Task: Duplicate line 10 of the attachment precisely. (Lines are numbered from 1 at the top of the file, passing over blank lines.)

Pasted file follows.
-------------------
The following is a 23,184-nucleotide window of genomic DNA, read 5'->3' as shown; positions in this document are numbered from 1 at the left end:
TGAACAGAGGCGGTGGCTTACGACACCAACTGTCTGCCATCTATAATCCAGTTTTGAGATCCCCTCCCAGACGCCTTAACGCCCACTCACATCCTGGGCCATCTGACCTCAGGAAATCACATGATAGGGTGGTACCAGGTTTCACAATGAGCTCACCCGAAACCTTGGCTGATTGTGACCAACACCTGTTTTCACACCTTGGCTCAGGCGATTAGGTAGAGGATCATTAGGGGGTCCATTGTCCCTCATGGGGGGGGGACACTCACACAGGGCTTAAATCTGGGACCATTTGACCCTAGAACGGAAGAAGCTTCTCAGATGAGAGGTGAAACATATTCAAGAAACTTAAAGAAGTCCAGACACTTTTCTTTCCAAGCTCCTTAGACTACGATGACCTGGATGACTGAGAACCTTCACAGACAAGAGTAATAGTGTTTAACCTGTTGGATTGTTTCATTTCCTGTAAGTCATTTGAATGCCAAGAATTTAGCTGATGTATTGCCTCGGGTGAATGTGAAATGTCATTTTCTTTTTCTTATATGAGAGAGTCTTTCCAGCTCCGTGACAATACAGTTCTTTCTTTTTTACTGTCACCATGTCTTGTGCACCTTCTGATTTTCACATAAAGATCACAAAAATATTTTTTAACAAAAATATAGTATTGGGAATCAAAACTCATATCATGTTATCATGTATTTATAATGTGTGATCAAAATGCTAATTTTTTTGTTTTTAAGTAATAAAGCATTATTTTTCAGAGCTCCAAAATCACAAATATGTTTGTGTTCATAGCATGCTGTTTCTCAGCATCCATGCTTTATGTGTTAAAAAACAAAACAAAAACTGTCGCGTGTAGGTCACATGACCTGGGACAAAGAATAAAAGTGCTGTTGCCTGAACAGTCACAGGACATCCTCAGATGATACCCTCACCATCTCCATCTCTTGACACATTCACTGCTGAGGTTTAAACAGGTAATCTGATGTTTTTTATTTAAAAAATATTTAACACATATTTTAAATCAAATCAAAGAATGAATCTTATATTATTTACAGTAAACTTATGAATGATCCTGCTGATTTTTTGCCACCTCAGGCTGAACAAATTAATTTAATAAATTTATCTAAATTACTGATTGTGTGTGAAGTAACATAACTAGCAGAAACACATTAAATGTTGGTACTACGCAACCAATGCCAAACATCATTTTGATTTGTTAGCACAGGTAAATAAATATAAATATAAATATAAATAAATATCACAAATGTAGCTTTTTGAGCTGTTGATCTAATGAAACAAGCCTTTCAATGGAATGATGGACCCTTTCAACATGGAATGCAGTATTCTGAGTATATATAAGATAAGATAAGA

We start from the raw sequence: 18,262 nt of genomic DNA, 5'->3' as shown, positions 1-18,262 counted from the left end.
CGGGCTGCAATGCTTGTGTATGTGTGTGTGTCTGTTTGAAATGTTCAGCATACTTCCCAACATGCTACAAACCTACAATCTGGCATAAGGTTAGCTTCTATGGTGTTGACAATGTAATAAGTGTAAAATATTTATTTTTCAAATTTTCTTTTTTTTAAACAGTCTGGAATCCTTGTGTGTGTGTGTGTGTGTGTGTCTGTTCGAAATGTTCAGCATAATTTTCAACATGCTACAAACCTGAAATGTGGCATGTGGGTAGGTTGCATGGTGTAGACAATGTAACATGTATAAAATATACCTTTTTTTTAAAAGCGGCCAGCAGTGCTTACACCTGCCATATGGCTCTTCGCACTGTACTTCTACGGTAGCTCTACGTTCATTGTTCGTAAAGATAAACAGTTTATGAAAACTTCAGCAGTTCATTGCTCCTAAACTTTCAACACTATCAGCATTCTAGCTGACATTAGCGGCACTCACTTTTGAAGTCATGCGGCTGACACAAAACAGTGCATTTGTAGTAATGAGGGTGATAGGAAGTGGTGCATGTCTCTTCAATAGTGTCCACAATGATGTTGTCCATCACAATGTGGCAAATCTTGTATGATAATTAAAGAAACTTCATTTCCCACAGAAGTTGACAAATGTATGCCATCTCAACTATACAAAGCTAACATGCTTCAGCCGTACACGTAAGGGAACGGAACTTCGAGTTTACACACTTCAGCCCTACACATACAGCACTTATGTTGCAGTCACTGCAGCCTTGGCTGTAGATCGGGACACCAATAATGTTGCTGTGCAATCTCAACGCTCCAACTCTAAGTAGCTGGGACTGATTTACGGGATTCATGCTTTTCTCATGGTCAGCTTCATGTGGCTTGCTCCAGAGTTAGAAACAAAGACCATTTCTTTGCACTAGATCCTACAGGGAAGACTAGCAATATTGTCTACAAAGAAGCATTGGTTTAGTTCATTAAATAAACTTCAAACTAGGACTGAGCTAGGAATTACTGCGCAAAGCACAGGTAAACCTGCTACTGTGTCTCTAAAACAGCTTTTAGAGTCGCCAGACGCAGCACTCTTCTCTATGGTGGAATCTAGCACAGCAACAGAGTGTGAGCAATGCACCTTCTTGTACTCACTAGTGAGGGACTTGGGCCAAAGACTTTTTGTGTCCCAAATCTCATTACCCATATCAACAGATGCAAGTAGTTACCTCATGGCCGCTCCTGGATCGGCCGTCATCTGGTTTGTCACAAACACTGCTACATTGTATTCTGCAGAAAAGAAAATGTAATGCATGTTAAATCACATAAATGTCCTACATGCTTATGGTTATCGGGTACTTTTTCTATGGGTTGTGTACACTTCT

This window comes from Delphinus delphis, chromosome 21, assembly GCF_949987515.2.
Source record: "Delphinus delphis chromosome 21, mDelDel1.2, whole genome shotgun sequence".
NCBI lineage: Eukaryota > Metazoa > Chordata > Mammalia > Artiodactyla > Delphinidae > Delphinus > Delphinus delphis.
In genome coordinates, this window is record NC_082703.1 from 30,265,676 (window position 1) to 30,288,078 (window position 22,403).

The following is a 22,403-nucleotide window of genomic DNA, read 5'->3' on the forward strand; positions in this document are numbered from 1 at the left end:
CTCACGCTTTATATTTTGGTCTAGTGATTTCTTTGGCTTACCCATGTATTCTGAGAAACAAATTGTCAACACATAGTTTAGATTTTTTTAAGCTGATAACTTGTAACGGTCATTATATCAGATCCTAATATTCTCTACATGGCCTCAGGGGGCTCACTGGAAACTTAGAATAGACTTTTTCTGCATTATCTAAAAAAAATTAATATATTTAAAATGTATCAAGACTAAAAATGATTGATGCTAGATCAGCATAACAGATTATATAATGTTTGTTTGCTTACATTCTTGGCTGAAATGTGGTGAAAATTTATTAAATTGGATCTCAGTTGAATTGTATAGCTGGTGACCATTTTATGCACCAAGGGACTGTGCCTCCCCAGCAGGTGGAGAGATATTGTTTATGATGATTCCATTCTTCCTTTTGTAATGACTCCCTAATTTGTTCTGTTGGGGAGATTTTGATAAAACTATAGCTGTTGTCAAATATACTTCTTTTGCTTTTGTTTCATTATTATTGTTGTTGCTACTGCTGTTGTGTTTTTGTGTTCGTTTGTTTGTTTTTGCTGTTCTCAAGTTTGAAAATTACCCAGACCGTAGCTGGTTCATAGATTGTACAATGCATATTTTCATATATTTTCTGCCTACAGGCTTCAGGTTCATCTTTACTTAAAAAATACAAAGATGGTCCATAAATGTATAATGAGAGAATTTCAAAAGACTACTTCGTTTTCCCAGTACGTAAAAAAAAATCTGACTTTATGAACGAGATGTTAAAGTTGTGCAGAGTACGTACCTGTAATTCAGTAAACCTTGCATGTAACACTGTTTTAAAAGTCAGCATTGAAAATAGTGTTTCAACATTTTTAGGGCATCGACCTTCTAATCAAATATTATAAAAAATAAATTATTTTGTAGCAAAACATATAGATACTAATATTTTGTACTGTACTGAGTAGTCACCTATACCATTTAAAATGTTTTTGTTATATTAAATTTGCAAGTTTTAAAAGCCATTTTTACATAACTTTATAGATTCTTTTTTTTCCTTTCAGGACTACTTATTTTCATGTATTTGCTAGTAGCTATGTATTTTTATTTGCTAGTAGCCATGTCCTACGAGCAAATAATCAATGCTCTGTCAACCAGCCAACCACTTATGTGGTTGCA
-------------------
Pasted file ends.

CTCACGCTTTATATTTTGGTCTAGTGATTTCTTTGGCTTACCCATGTATTCTGAGAAACAAATTGTCAACACATAGTTTAGATTTTTTTAAGCTGATAACTTGTAACGGTCATTATATCAGATCCTAATATTCTCTACATGGCCTCAGGGGGCTCACTGGAAACTTAGAATAGACTTTTTCTGCATTATCTAAAAAAAATTAATATATTTAAAATGTATCAAGACTAAAAATGATTGATGCTAGATCAGCATAACAGATTATATAATGTTTGTTTGCTTACATTCTTGGCTGAAATGTGGTGAAAATTTATTAAATTGGATCTCAGTTGAATTGTATAGCTGGTGACCATTTTATGCACCAAGGGACTGTGCCTCCCCAGCAGGTGGAGAGATATTGTTTATGATGATTCCATTCTTCCTTTTGTAATGACTCCCTAATTTGTTCTGTTGGGGAGATTTTGATAAAACTATAGCTGTTGTCAAATATACTTCTTTTGCTTTTGTTTCATTATTATTGTTGTTGCTACTGCTGTTGTGTTTTTGTGTTCGTTTGTTTGTTTTTGCTGTTCTCAAGTTTGAAAATTACCCAGACCGTAGCTGGTTCATAGATTGTACAATGCATATTTTCATATATTTTCTGCCTACAGGCTTCAGGTTCATCTTTACTTAAAAAATACAAAGATGGTCCATAAATGTATAATGAGAGAATTTCAAAAGACTACTTCGTTTTCCCAGTACGTAAAAAAAAATCTGACTTTATGAACGAGATGTTAAAGTTGTGCAGAGTACGTACCTGTAATTCAGTAAACCTTGCATGTAACACTGTTTTAAAAGTCAGCATTGAAAATAGTGTTTCAACATTTTTAGGGCATCGACCTTCTAATCAAATATTATAAAAAATAAATTATTTTGTAGCAAAACATATAGATACTAATATTTTGTACTGTACTGAGTAGTCACCTATACCATTTAAAATGTTTTTGTTATATTAAATTTGCAAGTTTTAAAAGCCATTTTTACATAACTTTATAGATTCTTTTTTTTCCTTTCAGGACTACTTATTTTCATGTATTTGCTAGTAGCTATGTATTTTTATTTGCTAGTAGCCATGTCCTACGAGCAAATAATCAATGCTCTGTCAACCAGCCAACCACTTATGTGGTTGCA